It's a narrow space, confined and hard to navigate, at least for the customers. The staff weave their way through it with practiced ease, and they do seem to be constantly in motion. The kitchen is a long area to one side of the restaurant separated by a counter, so you can always see when food comes up and the kitchen smells fill the small area. The bar is a small section of the counter that bends around at the front of the restaurant, and on University Ave., there's a small patio of eight or nine tables.

We were seated inside, almost in the middle of the restaurant. Our server and the was not just attentive, but friendly, making suggestions and asking us what we liked, clearly interested in making our dinner better. When he came to ask how everything was, he really meant it (or else he really sold it). The atmosphere inside was very communal, bustling and well-lit. With the understated wood and plaster interior, it felt like a neighborhood joint.

We all tried different things, sampling the specials for that evening as well as some of the standard menu items. It was hard to decide, because everything looked so good, and the warm, fresh bread they brought out, almost ciabatta-like, made us hungry for more. We settled on...

The buffalo mozzarella salad. I like fresh mozzarella, but this stuff was amazing. I mean, it could've just rolled down the street from the Stanford pastures. I am not a fan of raw tomatoes (though learning to eat them now), but the ones included here were small and sweet, the kind I do like, and the fresh basil over thin cucumber slices complemented the light lemon-flavored dressing. You can always improve a salad with good bread, and the crisp, thin, salty flatbread went well with this salad. High marks for freshness and flavor out of such a simple dish.

Another appetizer, the terrina al forno, was more complicated: clams, mussels, and shrimp baked over red rice. The rice was almost undercooked, but we decided it went well with this dish; had it been softer and stickier, it would have really changed the consistency and not necessarily been better. It also might have soaked up more of the flavorful broth, which we enjoyed slurping. The shrimp, oddly, had heads but no tail shells. All in all, though, the seafood was all cooked well, the flavors blending together very nicely, almost like a "paella lite" (with red rice rather than saffron rice).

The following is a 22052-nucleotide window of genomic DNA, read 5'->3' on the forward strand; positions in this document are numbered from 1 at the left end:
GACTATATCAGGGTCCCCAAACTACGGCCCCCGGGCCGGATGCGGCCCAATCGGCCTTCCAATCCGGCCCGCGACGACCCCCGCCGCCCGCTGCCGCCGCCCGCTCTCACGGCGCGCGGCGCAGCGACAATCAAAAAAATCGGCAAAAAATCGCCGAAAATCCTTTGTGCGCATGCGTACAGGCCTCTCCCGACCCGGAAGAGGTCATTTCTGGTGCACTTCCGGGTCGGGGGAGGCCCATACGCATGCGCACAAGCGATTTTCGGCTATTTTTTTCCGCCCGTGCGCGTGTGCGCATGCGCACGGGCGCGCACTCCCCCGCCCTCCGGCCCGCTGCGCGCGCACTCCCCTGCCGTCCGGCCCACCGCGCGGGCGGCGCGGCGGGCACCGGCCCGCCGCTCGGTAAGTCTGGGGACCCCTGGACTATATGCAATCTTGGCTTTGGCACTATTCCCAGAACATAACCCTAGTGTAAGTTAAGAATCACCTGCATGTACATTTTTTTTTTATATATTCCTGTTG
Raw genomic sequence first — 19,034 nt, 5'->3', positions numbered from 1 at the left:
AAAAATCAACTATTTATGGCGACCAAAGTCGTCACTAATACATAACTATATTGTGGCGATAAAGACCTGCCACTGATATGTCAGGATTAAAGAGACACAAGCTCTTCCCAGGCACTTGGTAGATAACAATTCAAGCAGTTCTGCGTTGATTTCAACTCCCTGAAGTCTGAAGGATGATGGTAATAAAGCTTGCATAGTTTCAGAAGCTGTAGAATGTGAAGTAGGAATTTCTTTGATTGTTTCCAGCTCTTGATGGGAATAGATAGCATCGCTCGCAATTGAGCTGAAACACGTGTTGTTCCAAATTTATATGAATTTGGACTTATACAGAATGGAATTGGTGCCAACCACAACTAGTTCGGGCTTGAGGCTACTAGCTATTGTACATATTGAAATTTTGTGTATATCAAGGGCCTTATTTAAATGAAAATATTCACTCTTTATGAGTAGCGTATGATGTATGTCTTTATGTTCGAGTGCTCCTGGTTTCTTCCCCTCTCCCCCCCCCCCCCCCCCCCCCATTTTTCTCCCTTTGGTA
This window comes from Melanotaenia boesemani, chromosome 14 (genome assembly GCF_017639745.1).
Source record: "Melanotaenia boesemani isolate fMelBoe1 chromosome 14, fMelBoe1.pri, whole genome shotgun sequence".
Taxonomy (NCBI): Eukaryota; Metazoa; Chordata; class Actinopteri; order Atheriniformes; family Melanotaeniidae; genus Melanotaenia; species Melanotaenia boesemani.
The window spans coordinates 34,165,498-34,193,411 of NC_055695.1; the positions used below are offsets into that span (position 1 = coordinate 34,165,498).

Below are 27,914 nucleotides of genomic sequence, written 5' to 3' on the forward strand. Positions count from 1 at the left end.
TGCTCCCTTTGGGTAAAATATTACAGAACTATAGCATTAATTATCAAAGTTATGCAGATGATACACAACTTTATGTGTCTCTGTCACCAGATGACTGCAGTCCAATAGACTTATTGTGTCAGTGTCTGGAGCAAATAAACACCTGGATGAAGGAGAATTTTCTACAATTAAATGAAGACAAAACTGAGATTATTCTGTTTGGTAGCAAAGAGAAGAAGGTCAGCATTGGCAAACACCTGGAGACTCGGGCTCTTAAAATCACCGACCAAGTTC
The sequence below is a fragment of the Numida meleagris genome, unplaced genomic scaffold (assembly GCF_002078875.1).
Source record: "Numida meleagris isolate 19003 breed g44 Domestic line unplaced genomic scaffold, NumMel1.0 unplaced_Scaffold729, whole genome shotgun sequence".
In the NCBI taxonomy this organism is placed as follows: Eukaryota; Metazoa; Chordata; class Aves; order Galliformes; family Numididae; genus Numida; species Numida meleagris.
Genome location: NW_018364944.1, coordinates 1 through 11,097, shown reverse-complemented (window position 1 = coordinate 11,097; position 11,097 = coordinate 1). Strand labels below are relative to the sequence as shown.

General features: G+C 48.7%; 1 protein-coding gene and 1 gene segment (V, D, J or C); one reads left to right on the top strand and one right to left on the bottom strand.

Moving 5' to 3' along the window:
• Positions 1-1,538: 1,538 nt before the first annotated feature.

For main courses, we got a house-made black olive pasta with lamb cheeks, accompanied by spring peas and fava beans. The wine sauce, smooth and rich, didn't overwhelm the subtle olive flavor in the pasta, nor the flavor of the tender lamb cheeks. The peas and fava beans were similar to the veggies included with the other main course in the "veggie round," and were just as crisp and well-done.

The "veggie round" was a molded round pile of veggies that came with Mark's rib-eye steak. The broccoli and peppers accompanying the peas and beans had the same great flavor and crisp tenderness. The steak itself (I'm told) was a little tough, as would be expected from the cut, but was probably marinated in something like the balsamic vinegar that was drizzled over it, to rave reviews.

Although we were pretty full, we couldn't turn down the dessert that came with the special dinner menu: an apple tart in the European style, flat and round, accompanied by a scoop of vanilla bean gelato. In the gelato stood a flat, dried slice of apple, and to top it all off, candied walnuts and a rich, buttery caramel sauce that was better than it sounds. It wasn't too thick of a dessert, especially for three to share, but it was a perfect end to a wonderful meal.

We've tried a lot of the restaurants on and around University Ave. in Palo Alto. At any given time, there are a select few on our "must go back to list." That list now includes La Strada.

Thursday, May 15, 2008


We're not much for linking on this blog here, but there are a couple articles we ran into today that deserve a mention.

First, the New York Times sent several restaurant critics out to (gasp) chain restaurants. They reviewed Applebee's, The Cheesecake Factory, P.F. Chang's, Chili's, Red Lobster, Olive Garden, Outback Steakhouse, and T.G.I. Friday's, and found them "surprisingly decent."

And second, the always-entertaining Joe Posnanski recounts his trip to a Miami Italian restaurant.

My favorite part of Joe's blog post:

Look: I’ve long thought that there are two kinds of people in this world: There are people who go to eat on vacation. And there are people who go on vacation to eat. I am very much the second guy.

Mark and I totally get that.